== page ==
Science Fiction Imitates Life

stargateBack in high school I took the opportunity one summer session to attend a class on Science Fiction as Literature. It was an eye opening experience in which we examined the social commentary of C. M. Kornbluth’s The Marching Morons and John Jakes’ The Sellers of the Dream. Later it became a habit to look for such commentaries. Star Trek flirted with it on occasion, while Robert Heinlein made it a staple of much of his work. Some of the best was, in my opinion, presented by J. Michael Straczynski in his series Babylon 5 and the abortive sequel, Crusade which lasted only 13 episodes due to network squabbles.

 

After watching the original Stargate movie with its fascinating blending of ancient myth, modern technology and cult fiction, interest in the television series Stargate SG1 was a natural and its occasional forays into commentary alongside shoot-‘em-up adventurism was captivating. This season it became even more so when the Stargate team encounters a new adversary known as the Ori. The Ori have a “submit or die” attitude that shortly after its appearance struck me, and one of my correspondents, as an apparent dig at fascist Islam.  The real kicker came in two recent episodes centering on another race known as the Jaffa.

 

For those who are unfamiliar with the series, the Jaffa were the servants of other beings who used technological tricks to masquerade as gods. The Jaffa eventually discovered that they were being tricked and rebelled. Now free, the Jaffa are left without any outside leadership and seek a true god to replace the fakes they had worshiped for centuries. Enter the Ori.

 

The Ori are powerful beings, and appear to be the gods the Jaffa are searching for. One of the most influential Jaffa, Gerak, accepts them and attempts to influence the rest if the Jaffa to do the same. Teal’c, another Jaffa and a Stargate team member, persuades Gerak to meet him at the grave of Gerak’s father who gave his life fighting against the false gods. When Teal’c points out that as proof of their divinity the Ori have done exactly the same things the false gods did, Gerak counters that the Ori’s powers are pure and not deception. At this point Teal’c confronts Garrek what becomes the ultimate question of his faith in the Ori:

“What is the measure of a god Gerak? Is it the scope of their power or how they choose to wield that power? Would a god who is prepared to lead us on the path of enlightenment so contradict this divine benevolence by destroying all those who refuse to believe in him?”

This question is exactly the one, which every Muslim in the world should be asking him or herself right now. Would a god that purportedly cares about humanity, and holds mercy among his divine attributes demand that unbelievers be killed? Would it not be more reasonable for such a god to expect his followers to do what Jesus Christ did; to go forth, teach the Gospel and seek converts to the faith by example.  Thus, the early Christian church was successful when many of its members were willing to undergo humiliation, torture and death in the name of their belief. This very willingness was a sign of how strong their belief was, and impressed others more than any other response would have at the time.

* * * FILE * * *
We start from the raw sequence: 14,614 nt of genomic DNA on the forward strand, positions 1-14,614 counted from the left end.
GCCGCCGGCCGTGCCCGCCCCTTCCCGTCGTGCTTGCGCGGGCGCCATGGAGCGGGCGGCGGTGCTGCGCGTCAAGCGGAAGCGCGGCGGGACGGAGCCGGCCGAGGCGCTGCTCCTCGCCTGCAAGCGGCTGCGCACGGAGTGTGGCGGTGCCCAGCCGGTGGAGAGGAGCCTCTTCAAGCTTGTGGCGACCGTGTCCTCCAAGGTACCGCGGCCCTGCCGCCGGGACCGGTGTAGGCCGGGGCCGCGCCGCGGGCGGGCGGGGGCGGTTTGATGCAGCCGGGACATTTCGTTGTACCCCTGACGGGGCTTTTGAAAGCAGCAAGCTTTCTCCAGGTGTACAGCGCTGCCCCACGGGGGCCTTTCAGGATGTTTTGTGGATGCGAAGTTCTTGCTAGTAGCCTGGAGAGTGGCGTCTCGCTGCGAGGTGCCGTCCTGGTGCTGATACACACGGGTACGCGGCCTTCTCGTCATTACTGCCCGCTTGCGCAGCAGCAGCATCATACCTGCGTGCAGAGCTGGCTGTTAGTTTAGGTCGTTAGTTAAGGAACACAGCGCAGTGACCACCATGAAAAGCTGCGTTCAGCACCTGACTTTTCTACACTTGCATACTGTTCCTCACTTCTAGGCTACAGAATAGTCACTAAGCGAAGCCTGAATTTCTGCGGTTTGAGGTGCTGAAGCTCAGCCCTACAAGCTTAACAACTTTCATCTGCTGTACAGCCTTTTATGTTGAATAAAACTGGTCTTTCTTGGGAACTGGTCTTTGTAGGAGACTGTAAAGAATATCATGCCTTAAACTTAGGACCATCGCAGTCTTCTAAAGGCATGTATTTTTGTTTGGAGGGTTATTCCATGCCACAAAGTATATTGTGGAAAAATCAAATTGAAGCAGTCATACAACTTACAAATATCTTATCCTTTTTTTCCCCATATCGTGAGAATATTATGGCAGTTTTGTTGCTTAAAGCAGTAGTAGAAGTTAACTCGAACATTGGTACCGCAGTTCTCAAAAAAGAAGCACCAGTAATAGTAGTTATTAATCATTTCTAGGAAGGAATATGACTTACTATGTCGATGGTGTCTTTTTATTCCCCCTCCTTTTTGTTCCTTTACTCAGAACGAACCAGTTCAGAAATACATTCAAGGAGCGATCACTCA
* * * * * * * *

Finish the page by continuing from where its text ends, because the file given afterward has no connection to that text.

As Teal’c points out to Gerak, a god who forces unbelievers into worship is the antithesis of a god worthy of such worship. Gerak realizes the truth of this, and also that his support of the Ori would lead to the bloodshed he hoped to avoid. Finally he must face the fact that he would have to kill Teal’c, whom he respects, and all of Teal’c’s followers. Gerak abandons the Ori, helps Teal’c and the humans, but dies as a result. Still, he understands the importance of his actions when he says, “I die free.”
The sad truth taught by this single episode of Stargate SG1 is that any leadership worthy of being followed must prove it; not by power alone, but by how such power is used. Theocracies generally use power to aggrandize their human leadership, who invariably become as corrupt as any secular leaders. The result is that any will of god, upon which the theocracy is founded, is all too easily replaced by the will of man. When we see Muslims calling for death, destruction, conquest and forcing the rest of mankind to submit to their rule we see the same general pattern that we see in any fascist regime. Hitler’s Nazi Germany was an excellent example, but we should not forget the Spanish Inquisition sponsored by the members of the Roman Catholic Church who also tortured and killed people in the name of god, but did it for personal
gain in the form of possessions and political power.
The other sad truth with which we must live is that it is probably impossible to use a show of faith to convince Islamists that their way is wrong. They accept no criticism of their ways and allow no self-examination or revision of their beliefs. They turn away from the religious practices of others, or treat them as blasphemy. Because of this their society has been attitudinally frozen in time for centuries and they have become blind to the progress of the rest of the world. They either see it as corrupt, which means it must be destroyed, or stolen from them and needing recapture. They do not recognize that the world had passed them by.
In this episode of Stargate SG1 Teal’c also asks Gerak another exceedingly important question:

 

“Have we truly lived as slaves for so long that we must fear being free? “

 

Perhaps that is the problem. The people whom the free world are facing either fear being free, wish to enslave others because they achieve personal benefits from the practice, or don’t understand their own enslavement. It will be a struggle to change this attitude, but it will be a worthwhile one. All people deserve to be free, even if the chains they wear are of their own forging.

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